Nortec

From Wikipedia, the free encyclopedia
Jump to: navigation, search

Nortec (from the combination of "norteño" and "techno") is an electronic musical genre from Tijuana (a border city in Baja California, Mexico) that first gained popularity in 2001. Nortec music is characterized by hard dance beats and samples from traditional forms of Mexican music such as Banda sinaloense and Norteño - unmistakably Mexican horns are often used.[1]

Different individual projects create Nortec music. There is also a "Colectivo Visual": a group of designers and VJs who take care of the visual side of Nortec live shows. The term Nortec is a conjunction of Norteño ("of" or "from the North") and Techno, but mainly describes the collision between the music, style and culture of electronic music with those of norteño and tambora, two music genres indigenous to the North of Mexico. These styles are characterized by their use of accordions and double bass (norteño); tubas, clarinets, horns and pumping bass drums (tambora) and quirky use of percussion and polyrhytmic snare drum rolls (both). All of these elements are used to create a sound that is very Tijuana.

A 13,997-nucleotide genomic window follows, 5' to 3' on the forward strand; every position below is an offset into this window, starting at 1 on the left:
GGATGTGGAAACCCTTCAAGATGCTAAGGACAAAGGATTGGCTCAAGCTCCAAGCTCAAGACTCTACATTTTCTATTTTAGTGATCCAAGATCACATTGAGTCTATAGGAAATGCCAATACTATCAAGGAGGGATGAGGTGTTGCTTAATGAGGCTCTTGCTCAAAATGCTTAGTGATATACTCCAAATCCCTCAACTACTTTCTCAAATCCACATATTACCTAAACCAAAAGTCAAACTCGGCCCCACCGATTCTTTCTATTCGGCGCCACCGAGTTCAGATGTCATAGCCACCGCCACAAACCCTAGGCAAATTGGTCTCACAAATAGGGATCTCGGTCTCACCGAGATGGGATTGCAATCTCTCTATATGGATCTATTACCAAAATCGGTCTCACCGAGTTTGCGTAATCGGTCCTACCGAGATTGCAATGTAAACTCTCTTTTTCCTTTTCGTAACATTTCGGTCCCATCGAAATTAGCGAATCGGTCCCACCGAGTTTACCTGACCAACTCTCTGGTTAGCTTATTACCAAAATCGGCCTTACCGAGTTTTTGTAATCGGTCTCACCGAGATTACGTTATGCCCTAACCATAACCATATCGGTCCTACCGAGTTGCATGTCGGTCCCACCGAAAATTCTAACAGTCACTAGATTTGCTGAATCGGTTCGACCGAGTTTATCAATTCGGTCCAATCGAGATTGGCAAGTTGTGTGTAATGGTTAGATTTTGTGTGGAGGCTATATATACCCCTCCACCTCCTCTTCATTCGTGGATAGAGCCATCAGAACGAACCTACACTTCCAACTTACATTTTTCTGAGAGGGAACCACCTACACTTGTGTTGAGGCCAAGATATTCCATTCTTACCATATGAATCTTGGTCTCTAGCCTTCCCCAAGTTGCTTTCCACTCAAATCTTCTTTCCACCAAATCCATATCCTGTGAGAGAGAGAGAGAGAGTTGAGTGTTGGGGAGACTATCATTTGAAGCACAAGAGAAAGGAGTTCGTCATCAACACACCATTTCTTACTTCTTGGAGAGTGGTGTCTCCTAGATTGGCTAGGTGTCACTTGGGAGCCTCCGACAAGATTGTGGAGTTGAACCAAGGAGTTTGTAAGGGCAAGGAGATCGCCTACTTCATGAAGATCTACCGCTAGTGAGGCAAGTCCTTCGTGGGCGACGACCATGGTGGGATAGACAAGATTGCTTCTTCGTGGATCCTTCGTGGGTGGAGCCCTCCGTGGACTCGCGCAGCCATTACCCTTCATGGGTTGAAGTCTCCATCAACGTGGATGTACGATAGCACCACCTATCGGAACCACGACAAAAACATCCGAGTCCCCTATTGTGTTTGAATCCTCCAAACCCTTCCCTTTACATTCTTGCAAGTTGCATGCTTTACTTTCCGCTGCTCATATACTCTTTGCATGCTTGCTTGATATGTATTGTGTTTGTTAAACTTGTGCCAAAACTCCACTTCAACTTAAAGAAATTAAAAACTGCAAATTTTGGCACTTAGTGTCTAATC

Nortec originated in 1999 when Pepe Mogt started by experimenting with samples of old banda sinaloense and norteño albums and altering them on his computer or filtering them with analog synthesizers. He had picked up on the idea by listening to the percussive and angular grooves of the tambora and norteña music played at a family social event. Through some contacts in recording studios located in Tijuana's notorious Zona Norte red light district, Pepe compiled tracks of isolated instruments from multitrack recording of tambora and norteño demo recordings that had been abandoned at the studios by the bands that recorded them. He began to burn these tracks onto CD-Rs, which he would later distribute to friends under the condition that they make a new track using the material.

Those first raw tracks were compiled onto the "Nor-tec Sampler", the first release from Mil Records followed by the release "The Tijuana Sessions Vol. 1" and then "The Tijuana Sessions Vol. 3"

See also[edit]

References[edit]

  1. ^ Tyrangiel, Josh (2001). "La Nueva Frontera: The New Tijuana Brass". Time Magazine. Retrieved 2012-04-04. 

External links[edit]